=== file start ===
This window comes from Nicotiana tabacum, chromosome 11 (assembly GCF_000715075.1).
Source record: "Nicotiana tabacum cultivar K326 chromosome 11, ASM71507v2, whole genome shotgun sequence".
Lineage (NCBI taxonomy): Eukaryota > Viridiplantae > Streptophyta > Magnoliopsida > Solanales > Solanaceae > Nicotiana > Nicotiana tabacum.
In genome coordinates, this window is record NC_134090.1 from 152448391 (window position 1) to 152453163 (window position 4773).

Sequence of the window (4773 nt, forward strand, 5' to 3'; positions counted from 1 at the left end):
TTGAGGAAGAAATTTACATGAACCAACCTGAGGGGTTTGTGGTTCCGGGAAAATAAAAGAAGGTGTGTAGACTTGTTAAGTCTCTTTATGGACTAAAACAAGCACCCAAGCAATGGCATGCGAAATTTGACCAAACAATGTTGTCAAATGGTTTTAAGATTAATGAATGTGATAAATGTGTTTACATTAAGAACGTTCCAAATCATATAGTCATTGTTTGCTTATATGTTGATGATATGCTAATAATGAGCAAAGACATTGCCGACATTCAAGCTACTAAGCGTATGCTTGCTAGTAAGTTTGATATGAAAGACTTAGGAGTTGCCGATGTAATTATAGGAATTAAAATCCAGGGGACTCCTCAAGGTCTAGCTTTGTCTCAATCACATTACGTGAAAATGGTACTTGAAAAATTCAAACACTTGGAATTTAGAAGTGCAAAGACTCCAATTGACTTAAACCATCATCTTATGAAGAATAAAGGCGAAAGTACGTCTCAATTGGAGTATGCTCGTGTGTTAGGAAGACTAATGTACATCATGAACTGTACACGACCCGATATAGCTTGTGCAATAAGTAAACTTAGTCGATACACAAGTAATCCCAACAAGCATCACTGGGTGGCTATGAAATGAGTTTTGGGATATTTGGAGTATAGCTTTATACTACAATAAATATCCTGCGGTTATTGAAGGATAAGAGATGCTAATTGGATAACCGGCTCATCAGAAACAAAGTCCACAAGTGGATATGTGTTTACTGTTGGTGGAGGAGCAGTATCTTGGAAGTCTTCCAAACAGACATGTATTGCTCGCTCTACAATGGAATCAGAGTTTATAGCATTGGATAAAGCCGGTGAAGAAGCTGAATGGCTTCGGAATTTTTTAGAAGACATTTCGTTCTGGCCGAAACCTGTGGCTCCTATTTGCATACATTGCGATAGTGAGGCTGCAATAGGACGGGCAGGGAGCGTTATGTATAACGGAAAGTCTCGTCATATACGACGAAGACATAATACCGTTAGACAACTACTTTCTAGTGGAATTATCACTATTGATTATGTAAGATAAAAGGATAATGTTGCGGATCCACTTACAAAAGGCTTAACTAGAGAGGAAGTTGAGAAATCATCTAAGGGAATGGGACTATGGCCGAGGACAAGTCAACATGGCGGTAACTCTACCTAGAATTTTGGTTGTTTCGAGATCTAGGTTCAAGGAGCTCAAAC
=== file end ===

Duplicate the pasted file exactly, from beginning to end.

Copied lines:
This window comes from Nicotiana tabacum, chromosome 11 (assembly GCF_000715075.1).
Source record: "Nicotiana tabacum cultivar K326 chromosome 11, ASM71507v2, whole genome shotgun sequence".
Lineage (NCBI taxonomy): Eukaryota > Viridiplantae > Streptophyta > Magnoliopsida > Solanales > Solanaceae > Nicotiana > Nicotiana tabacum.
In genome coordinates, this window is record NC_134090.1 from 152448391 (window position 1) to 152453163 (window position 4773).

Sequence of the window (4773 nt, forward strand, 5' to 3'; positions counted from 1 at the left end):
TTGAGGAAGAAATTTACATGAACCAACCTGAGGGGTTTGTGGTTCCGGGAAAATAAAAGAAGGTGTGTAGACTTGTTAAGTCTCTTTATGGACTAAAACAAGCACCCAAGCAATGGCATGCGAAATTTGACCAAACAATGTTGTCAAATGGTTTTAAGATTAATGAATGTGATAAATGTGTTTACATTAAGAACGTTCCAAATCATATAGTCATTGTTTGCTTATATGTTGATGATATGCTAATAATGAGCAAAGACATTGCCGACATTCAAGCTACTAAGCGTATGCTTGCTAGTAAGTTTGATATGAAAGACTTAGGAGTTGCCGATGTAATTATAGGAATTAAAATCCAGGGGACTCCTCAAGGTCTAGCTTTGTCTCAATCACATTACGTGAAAATGGTACTTGAAAAATTCAAACACTTGGAATTTAGAAGTGCAAAGACTCCAATTGACTTAAACCATCATCTTATGAAGAATAAAGGCGAAAGTACGTCTCAATTGGAGTATGCTCGTGTGTTAGGAAGACTAATGTACATCATGAACTGTACACGACCCGATATAGCTTGTGCAATAAGTAAACTTAGTCGATACACAAGTAATCCCAACAAGCATCACTGGGTGGCTATGAAATGAGTTTTGGGATATTTGGAGTATAGCTTTATACTACAATAAATATCCTGCGGTTATTGAAGGATAAGAGATGCTAATTGGATAACCGGCTCATCAGAAACAAAGTCCACAAGTGGATATGTGTTTACTGTTGGTGGAGGAGCAGTATCTTGGAAGTCTTCCAAACAGACATGTATTGCTCGCTCTACAATGGAATCAGAGTTTATAGCATTGGATAAAGCCGGTGAAGAAGCTGAATGGCTTCGGAATTTTTTAGAAGACATTTCGTTCTGGCCGAAACCTGTGGCTCCTATTTGCATACATTGCGATAGTGAGGCTGCAATAGGACGGGCAGGGAGCGTTATGTATAACGGAAAGTCTCGTCATATACGACGAAGACATAATACCGTTAGACAACTACTTTCTAGTGGAATTATCACTATTGATTATGTAAGATAAAAGGATAATGTTGCGGATCCACTTACAAAAGGCTTAACTAGAGAGGAAGTTGAGAAATCATCTAAGGGAATGGGACTATGGCCGAGGACAAGTCAACATGGCGGTAACTCTACCTAGAATTTTGGTTGTTTCGAGATCTAGGTTCAAGGAGCTCAAAC